American Heart Association Launches Custom Solution for EMS Audience

American Heart Association Launches Custom Solution for EMS Audience

Press Release Aug 01, 2014

(DALLAS, Aug. 1, 2014) — Each year, more than 400,000 children and adults experience a cardiac arrest outside the hospital. Only 10 percent survive. Oftentimes, EMS professionals arriving at the scene are the first to provide quality patient care to these victims. These healthcare professionals on the frontlines need training tools and materials tailored to serve them in the unique environments they encounter patients. That’s why the American Heart Association created its new course, Basic Life Support for Prehospital Providers (BLS for PHP), to help EMS professionals provide better patient care.

The BLS for PHP course is the first training program from the American Heart Association specifically designed to meet the new National EMS Education Standards and training needs of prehospital providers. The blended learning course, with both online and classroom portions, improves the learning experience by providing greater flexibility, while still ensuring hands-on instruction proven to enhance performance and outcomes in the field.

“The American Heart Association’s new course includes high-performance team CPR training designed to help increase survival from cardiac arrest. It features a variety of interactive, real-world scenarios EMS professionals encounter in the field every day,” said Mark Terry, MPA, NREMT-P, deputy chief of Johnson County Med-Act. “Advanced training for EMS professionals is a primary key to starting the chain of survival and achieving good patient outcomes through the delivery of high-quality CPR and strong basic life skills.”

The training course with customizable components for adaptive learning will prepare prehospital providers with the ability to recognize several life-threatening emergencies, provide one- or two-rescuer or team CPR and use an AED for cardiac arrest in adults, children and infants, and relieve choking. Each state or local agency can customize the course to ensure EMS professionals get the resuscitation training they need in a way that incorporates their local protocols. While tailored for prehospital providers, this course covers the same objectives as BLS for Healthcare Providers. Successful completion results in a BLS for Healthcare Providers course completion card. BLS for Prehospital Providers is for prehospital, emergency care professionals including emergency medical technicians, police officers, firefighters, paramedics and advanced EMTs.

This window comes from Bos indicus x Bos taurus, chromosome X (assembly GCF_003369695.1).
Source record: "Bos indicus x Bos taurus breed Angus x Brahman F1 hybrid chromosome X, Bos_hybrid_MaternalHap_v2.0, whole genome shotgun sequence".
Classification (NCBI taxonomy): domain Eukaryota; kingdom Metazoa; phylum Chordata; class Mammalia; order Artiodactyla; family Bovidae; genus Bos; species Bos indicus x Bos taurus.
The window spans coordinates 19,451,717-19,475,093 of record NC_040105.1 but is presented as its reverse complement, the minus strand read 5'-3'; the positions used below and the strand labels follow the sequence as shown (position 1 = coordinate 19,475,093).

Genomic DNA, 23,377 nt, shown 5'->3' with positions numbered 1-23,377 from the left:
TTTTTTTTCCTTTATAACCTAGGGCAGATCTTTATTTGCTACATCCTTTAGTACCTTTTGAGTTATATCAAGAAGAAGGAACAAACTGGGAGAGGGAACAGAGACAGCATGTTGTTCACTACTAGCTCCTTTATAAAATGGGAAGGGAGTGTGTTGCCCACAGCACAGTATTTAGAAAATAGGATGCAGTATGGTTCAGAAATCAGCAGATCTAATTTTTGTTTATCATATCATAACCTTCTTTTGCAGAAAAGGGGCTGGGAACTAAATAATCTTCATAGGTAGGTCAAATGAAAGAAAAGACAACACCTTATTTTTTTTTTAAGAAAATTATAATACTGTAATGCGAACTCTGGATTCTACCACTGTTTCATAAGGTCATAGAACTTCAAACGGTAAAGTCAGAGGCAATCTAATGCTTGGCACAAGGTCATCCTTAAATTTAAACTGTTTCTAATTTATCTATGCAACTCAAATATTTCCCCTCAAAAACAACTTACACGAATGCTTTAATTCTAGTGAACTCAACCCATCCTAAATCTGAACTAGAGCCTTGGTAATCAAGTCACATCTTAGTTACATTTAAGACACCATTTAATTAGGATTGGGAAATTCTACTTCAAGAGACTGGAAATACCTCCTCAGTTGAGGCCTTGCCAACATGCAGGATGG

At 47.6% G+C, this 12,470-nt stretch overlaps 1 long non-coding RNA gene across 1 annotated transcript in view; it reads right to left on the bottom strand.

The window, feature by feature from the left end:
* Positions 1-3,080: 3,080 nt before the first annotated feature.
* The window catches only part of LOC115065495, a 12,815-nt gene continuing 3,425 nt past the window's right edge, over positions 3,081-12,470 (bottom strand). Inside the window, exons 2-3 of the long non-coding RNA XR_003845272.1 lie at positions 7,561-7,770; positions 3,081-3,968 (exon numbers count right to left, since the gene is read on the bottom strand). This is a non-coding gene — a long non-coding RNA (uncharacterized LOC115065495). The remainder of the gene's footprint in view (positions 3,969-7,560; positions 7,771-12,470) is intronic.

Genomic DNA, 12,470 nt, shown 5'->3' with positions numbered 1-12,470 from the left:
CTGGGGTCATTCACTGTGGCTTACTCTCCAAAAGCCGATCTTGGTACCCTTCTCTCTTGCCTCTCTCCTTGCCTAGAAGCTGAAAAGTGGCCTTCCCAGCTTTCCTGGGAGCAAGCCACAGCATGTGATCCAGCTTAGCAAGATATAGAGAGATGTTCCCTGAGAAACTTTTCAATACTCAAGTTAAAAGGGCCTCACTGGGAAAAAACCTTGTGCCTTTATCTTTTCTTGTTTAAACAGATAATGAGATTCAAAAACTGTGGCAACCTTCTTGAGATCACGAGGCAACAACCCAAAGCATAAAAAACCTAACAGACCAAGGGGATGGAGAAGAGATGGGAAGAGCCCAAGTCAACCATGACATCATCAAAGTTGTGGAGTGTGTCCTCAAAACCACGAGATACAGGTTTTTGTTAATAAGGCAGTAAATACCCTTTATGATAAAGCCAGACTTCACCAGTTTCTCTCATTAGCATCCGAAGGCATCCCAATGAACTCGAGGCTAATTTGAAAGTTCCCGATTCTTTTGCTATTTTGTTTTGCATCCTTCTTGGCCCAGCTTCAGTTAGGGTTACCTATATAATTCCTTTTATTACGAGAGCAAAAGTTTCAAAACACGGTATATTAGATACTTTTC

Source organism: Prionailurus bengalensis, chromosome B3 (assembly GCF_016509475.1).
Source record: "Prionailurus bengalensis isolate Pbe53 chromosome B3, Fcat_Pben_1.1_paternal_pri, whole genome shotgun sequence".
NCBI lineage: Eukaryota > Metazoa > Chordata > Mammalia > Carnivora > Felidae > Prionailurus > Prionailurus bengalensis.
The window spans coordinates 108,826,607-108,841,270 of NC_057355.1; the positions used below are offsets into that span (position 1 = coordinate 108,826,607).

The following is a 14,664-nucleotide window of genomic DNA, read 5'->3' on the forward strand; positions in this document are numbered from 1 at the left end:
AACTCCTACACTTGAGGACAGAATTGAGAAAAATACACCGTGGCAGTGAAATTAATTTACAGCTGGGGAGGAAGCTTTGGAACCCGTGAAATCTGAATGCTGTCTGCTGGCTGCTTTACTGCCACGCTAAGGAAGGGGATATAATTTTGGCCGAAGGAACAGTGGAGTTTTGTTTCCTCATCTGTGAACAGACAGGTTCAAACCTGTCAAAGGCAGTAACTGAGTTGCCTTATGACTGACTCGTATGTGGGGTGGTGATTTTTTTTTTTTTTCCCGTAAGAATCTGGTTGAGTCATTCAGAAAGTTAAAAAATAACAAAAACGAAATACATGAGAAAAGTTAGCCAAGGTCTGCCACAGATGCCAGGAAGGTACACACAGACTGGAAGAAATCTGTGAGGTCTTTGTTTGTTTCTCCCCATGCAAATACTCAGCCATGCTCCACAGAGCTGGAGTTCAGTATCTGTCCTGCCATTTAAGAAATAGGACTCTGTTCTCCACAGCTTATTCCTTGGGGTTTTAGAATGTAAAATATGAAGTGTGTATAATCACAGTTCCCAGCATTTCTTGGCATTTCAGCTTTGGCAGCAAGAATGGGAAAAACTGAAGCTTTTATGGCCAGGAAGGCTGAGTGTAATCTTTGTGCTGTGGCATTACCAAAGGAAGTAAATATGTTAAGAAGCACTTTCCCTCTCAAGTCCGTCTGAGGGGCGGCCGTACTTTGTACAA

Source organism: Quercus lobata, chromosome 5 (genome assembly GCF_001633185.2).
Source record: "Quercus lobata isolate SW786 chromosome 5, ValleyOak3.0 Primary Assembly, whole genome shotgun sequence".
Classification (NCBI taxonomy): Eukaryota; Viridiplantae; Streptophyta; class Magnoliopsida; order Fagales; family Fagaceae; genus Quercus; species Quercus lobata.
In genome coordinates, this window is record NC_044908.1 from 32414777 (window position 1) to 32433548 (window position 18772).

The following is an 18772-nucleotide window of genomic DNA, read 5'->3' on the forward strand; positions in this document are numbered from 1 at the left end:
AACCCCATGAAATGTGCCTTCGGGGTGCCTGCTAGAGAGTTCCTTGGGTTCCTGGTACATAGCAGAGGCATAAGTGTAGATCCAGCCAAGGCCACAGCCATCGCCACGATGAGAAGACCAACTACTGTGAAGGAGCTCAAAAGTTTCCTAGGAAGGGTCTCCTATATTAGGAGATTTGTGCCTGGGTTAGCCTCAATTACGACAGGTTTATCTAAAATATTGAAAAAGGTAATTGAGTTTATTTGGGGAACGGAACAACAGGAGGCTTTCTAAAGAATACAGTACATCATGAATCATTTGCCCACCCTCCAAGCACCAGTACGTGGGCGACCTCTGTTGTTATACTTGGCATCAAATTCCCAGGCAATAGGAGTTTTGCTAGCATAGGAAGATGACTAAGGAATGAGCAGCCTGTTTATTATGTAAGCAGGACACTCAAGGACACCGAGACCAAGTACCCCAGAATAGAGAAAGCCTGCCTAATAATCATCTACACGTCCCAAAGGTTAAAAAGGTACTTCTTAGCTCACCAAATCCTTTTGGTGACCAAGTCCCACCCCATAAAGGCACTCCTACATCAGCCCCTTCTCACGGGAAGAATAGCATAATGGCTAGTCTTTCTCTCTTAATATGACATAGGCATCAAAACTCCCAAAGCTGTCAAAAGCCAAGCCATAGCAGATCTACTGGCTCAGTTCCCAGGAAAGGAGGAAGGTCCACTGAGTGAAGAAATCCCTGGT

To learn more about the American Heart Association’s Emergency Cardiovascular Care programs, call 877/AHA4CPR or visit

As unpredictable mass casualty incidents have been increasingly on the rise, the Stop the Bleed campaign aims to teach citizens how to stop severe blood loss to keep victims alive before first responders can arrive on scene.

There are other, maybe better ways to reach EMS learners.
Metro Atlanta Ambulance Service designed and built an innovative, one-of-a-kind obstacle course to supplement classroom lectures on how to properly operate the stretcher used during EMS transports. 
Firefighters gave students tours of the fire station and taught them life-saving measures to take in the event of a fire.
The Carlisle Regional Emergency Services Program trains students in multiple emergency service specialty areas to help them determine which path they will pursue.
In the wake of the Las Vegas mass shooting that put local hospitals at patient capacity, Charlie Norwood VA Medical Center tested the hospital's skills on handling an MCI.
Fire, EMS and police agencies will be participating in a federally-mandated mock drill involving a plane crash at the Charlotte Douglas International Airport.
The internal audit shows that the trainer didn't file the paperwork correctly, and 12 out of 25 graduates did not pass the paramedics test but were still hired by Atlanta Fire Rescue.
The Prehospital Care Research Forum presents research from EMS World Expo’s International Scientific EMS Symposium.
Changes in practice require the highest possible level of statistical testing.
A new survey reveals providers’ attitudes toward and willingness to perform CP work.
If you’re reading this at EMS World Expo, challenge yourself and step out of your comfort zone.
Two mock deaths in a car and motorcycle collision brought EMS, an air medical crew, firefighters and police to the scene.
EMS personnel, firefighters and police officers took part in a drill evacuating nursing home residents in the event of a fire.
The students, who are experienced firefighters and paramedics in South Korea, traveled to the U.S. in an exchange program to learn about the agency's latest equipment and systems.